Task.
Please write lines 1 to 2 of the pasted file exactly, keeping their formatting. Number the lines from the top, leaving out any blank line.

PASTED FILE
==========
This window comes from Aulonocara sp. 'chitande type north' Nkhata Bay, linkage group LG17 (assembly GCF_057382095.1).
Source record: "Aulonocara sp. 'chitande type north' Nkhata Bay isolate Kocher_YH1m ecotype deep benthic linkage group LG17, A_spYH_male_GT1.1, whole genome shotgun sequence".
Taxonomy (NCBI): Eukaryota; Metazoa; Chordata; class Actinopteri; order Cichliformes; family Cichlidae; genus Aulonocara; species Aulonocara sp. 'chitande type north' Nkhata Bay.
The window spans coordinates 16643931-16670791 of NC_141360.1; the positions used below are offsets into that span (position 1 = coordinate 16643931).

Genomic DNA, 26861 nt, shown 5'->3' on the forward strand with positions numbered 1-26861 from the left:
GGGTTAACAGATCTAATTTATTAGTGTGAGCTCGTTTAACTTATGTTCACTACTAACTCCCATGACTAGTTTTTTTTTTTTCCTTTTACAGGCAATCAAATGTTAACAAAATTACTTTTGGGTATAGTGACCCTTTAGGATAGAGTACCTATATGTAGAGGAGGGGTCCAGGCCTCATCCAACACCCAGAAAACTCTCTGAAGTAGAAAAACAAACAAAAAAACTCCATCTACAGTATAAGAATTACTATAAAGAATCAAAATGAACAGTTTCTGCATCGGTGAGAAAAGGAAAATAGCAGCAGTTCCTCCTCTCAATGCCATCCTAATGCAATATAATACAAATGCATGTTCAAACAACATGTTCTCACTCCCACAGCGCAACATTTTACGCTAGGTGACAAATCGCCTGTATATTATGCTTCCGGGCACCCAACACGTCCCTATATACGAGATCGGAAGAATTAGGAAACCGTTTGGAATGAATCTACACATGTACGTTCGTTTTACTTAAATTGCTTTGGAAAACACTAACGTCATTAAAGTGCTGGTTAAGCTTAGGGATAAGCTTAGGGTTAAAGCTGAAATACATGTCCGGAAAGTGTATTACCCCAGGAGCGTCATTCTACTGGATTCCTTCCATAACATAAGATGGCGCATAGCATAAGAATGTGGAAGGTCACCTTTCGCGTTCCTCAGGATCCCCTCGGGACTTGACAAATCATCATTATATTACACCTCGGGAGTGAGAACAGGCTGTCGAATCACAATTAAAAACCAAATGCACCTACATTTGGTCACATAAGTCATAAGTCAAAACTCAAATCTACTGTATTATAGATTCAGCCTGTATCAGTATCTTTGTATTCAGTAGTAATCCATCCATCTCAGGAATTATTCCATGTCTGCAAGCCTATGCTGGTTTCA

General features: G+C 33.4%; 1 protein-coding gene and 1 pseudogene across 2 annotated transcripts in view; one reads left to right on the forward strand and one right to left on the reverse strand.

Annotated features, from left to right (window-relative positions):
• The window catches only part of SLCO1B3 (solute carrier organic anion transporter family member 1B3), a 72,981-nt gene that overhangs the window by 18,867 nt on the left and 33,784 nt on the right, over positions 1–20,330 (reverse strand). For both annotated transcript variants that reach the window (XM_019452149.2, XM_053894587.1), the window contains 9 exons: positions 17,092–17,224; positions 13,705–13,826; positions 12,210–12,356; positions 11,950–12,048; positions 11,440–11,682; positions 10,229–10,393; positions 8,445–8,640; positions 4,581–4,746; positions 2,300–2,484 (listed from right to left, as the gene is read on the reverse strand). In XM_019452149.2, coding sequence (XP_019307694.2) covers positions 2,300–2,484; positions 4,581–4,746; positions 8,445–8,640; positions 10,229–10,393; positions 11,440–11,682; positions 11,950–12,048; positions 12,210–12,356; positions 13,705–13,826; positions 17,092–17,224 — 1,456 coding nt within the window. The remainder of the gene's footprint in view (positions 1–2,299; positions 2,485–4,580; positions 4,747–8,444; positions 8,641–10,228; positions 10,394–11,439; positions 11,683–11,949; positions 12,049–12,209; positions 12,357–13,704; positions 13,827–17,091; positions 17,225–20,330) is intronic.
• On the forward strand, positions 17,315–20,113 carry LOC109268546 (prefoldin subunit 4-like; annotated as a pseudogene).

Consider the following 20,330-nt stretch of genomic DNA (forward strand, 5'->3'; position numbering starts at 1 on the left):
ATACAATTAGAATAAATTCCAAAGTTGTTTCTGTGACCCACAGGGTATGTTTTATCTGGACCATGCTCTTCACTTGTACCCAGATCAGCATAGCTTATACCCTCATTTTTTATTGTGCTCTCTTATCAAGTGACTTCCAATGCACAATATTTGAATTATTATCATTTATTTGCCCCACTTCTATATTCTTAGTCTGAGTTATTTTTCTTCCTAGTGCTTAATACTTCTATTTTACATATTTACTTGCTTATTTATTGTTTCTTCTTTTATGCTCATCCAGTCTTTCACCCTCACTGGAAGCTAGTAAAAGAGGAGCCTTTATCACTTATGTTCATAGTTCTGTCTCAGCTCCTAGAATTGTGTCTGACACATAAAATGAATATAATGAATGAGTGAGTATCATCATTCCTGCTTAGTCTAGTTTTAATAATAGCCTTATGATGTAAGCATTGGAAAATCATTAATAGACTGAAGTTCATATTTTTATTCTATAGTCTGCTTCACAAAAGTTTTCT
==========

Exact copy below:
This window comes from Aulonocara sp. 'chitande type north' Nkhata Bay, linkage group LG17 (assembly GCF_057382095.1).
Source record: "Aulonocara sp. 'chitande type north' Nkhata Bay isolate Kocher_YH1m ecotype deep benthic linkage group LG17, A_spYH_male_GT1.1, whole genome shotgun sequence".